Tandem is manufactured by Azzurra of Italy for Alchemy Design Award. The basin features an integrated laundry basket beneath it and is designed by Paolo Ulian. Available in pure gloss- white, Tandem measures 420mm across. the basin.

Supr saver showers

While large shower enclosures simply scream luxury, with the price tag that extravagance affords, those designed for smaller bathrooms are often considered a cheaper option. But a small bathroom doesn’t necessarily equate to a low budget.

Bob Bowlen, managing director of Showerlux, points out:“With the average UK bathroom getting smaller due to   new builds and properties with multiple bathrooms, this is an outdated perception. Homeowners, today, want as much luxury from a small bathroom or en-suite as they would from a spacious one, which is why you can now find luxurious I enclosures to suit the smaller bathroom.”

And Pete Mills, sales director of Aquaplus Solutions, agrees:“Space-saving certainly doesn’t have to mean boring, cheap or uninspiring. Even in the gmndest of homes and apartments, you will find bathrooms and en-suites that aren’t blessed with endless amounts of space.”

Seeking style leaders

Such is the demand for stylish, space-saving shower enclosures, manufacturers have worked hard to create models for the most design – savvy of consumers. People now expect their space-saving shower enclosure to provide the same coveted look of larger models. It means that the semi-frameless or frameless look, together with thick glass options and even ‘easy clean’ treatments are filtering from walk-ins to space saving models.

Loraine Henderson, marketing director at Roman, says: “The latest look for  space-saving enclosures is in-line with the current trend towards minimalist design with limited framing and glass at least 6mm or 8mm thick.” And Clive Organ, salesand marketing director of Lakes Bathrooms, agrees: “The trend is towards heavier, thicker glass and reduction in framing on doors. The quality and luxury suggested by 8mm models is growing rapidly in demand.” ln fact, Aquaplus Solutions has taken it one step further and has just launched sliding door enclosures and three-sided enclosures with 10mm thick, ‘easy clean’ glass as standard.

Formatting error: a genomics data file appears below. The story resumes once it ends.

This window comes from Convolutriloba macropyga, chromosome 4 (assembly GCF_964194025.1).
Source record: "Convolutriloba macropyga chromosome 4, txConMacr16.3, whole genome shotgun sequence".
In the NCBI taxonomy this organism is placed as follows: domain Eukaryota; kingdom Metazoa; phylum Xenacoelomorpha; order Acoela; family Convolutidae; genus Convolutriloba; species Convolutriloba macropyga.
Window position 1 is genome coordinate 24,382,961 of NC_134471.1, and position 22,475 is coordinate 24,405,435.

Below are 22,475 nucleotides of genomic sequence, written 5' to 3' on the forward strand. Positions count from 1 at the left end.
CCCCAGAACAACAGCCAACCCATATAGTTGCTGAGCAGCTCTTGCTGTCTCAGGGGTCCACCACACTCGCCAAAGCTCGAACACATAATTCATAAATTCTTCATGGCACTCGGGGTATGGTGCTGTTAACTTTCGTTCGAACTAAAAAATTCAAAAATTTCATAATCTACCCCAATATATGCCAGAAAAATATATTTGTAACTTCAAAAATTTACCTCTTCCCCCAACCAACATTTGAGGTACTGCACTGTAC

Letting slide

Semi·frameless or frameless designs are available in a raft of space – saving shower surrounds. Quadrants, pivot, sliding doors and inward openings are among the models that designers can use to help maximise showering space.
Jayne Barnes, managing director of Aqata, says: “Space-saving enclosures can be placed in corners, in alcoves or against a wall. A pivot door on an enclosure set into an alcove can save space, or curved glass against a wall rather than a corner… can save space.”

Michael Hoyne, CEO of Merlyn Industries, agrees and points out his most popular models: “Traditionally, space-saving shower enclosures have been curved quadrants, bi-fold and pivot doors. The sleek sliding doors and clever in-fo|d doors are becoming increasingly popular and meet the design needs of consumers.”

His views are re-iterated by David Savage, general manager of Heritage Bathrooms: “Single panel in—fold doors and single sliding doors are popular because they help achieve a more minimalist look and, as they do not swing open outside of the shower are much more efficient on space.”

Tailor-made enclosures

However an interesting proposition for bathroom designers has been the introduction of bespoke showering screens. Created to match the exact dimensions of an area, bathroom designers can begin to explore using otherwise redundant bathroom space for showering. Bespoke enclosures can be considered for areas too small or just too awkward to lit a standard enclosure, such as beneath a pitched ceiling. Loraine Henderson, of Roman, suggests:  “Retailers and designers need to forget about the space they don’t have and think about the space they do have – how it can be used in the most effective way, so that the biggest showering space is the one presented.”

And, arguably, one of the best methods is by creating a tailor-made showering area. Jayne Barnes, of Aqata, says she has noticed a demand for bespoke showering enclosures: “In terms of offering a tailored solution to the consumer the increasing prevalence of bespoke personalised products is certainlygrowing in the premium end of the market, particularly semi-frameless styles.” She continues: “Our service is showing increased demand not only for bespoke products, but also specialist survey and installation direct from Aqata.”